I have been asked to repair this grandfather clock, specifically the pendulum spring which requires replacing and riveting.
As a bit of practice I had a shot at accurately dating this clock from its features.
I had a good look at the dail composition, the engraving quality, the half hour markers on the chapter ring without quarter markings and the basic construction of the brass back plate (which uncommonly, is two connected plates).
The quality of the chapter ring was surprisingly good – it looked machined or turned at least although there is one small casting fault on the edge of the ring at III. The engraving looks hand performed with some tooling marks apparent under close inspection. The centre of the dial features some basic engraving around the date ring but is not of the same quality as that on the dial. The rest of the engraving on the plate e.g. tram lines on the perimeter, is also simply produced by hand. This contrasts with the spandrel which are are well cast, quite detailed and good quality with a marine theme. They are also original to the clock as there are no signs of redundant holes in the back plate. It is, as far as the “clock” is concerned, a nicely original item. Having considered all this it suggested the clock was 1730 as this is when these various features would have been concurrently evident on the dial.
I was therefore somewhat grattified when research revealed that John Bruce started his apprenticeship with John Perkin in 1723. It is known that Perkin was making clocks in York in his own right by about 1730. This ties in with the owners belief that it was a norther clock although the case was surpisingly reserved compared to later northern clocks I have come accross. Apologies for not including a picture of the case – I will add this later when I return the repaired pendulum.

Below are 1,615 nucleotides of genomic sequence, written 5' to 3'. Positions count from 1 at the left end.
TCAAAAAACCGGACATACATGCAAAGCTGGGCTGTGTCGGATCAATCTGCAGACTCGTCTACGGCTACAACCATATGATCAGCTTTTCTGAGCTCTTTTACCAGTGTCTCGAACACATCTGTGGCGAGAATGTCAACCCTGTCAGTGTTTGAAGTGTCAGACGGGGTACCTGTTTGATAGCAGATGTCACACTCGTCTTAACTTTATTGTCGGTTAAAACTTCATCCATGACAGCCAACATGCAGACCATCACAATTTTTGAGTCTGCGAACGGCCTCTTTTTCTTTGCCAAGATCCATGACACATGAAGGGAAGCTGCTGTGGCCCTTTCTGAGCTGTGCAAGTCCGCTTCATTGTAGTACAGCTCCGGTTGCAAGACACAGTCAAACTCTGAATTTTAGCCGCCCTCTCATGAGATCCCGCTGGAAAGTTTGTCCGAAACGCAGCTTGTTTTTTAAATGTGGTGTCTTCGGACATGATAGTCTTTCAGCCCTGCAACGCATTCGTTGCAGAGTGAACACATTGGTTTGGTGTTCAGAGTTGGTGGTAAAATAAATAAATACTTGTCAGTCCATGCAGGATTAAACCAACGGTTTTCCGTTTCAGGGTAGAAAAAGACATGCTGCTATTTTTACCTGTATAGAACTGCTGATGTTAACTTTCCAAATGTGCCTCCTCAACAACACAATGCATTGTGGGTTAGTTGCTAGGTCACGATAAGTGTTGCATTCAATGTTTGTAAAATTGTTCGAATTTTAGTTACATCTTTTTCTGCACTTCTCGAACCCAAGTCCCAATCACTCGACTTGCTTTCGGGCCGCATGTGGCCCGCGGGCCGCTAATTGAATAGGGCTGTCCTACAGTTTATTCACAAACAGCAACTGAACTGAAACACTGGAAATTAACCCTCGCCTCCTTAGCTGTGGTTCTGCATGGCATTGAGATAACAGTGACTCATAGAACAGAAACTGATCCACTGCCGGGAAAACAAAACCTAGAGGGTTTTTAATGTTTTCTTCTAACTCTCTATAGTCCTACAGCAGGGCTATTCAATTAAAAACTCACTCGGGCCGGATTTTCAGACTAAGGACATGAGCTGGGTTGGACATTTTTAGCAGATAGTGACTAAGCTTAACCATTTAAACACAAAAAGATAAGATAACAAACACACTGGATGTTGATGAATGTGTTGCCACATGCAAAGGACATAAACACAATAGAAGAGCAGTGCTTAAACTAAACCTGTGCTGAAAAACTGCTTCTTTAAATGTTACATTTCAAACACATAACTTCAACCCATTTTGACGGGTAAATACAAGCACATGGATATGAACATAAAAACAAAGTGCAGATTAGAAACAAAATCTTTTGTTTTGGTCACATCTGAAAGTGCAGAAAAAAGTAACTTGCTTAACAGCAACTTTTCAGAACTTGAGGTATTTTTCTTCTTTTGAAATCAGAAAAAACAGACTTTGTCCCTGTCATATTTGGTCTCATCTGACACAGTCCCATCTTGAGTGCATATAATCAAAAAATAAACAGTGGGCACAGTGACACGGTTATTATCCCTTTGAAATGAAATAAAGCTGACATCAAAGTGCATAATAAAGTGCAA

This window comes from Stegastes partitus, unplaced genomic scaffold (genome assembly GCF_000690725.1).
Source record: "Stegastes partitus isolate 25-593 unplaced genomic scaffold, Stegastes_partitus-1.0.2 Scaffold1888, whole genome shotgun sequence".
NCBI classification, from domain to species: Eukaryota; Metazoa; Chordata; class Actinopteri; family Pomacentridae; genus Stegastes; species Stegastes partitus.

Interestingly I found a picture of a John Pirkin clock which shows what he was capable of and would have driven John Bruce to aspire to ((pic on Brian Loomes’ site)). The Bruce clock I am working on is less sophisticated mechanically and decoratively compared to the Pirkin clock so I expect the clock I am working on was an early one for him. There are of course people who know more about these things than I do so any comments on this post would be most welcome – as a clockist I am information hungry!. If Im wrong I prefer to know and never take it personally.
If you are reading this and have a grandfather clock to date please do feel free to email a picture and I will publish it here with an explanation of the date I believe it was made.
Below: The Perkin Clock – click the pic to visit the site source, Brian Loomes excellent site and source of information. He also writes excellent books packed with information in an interesting narrative format.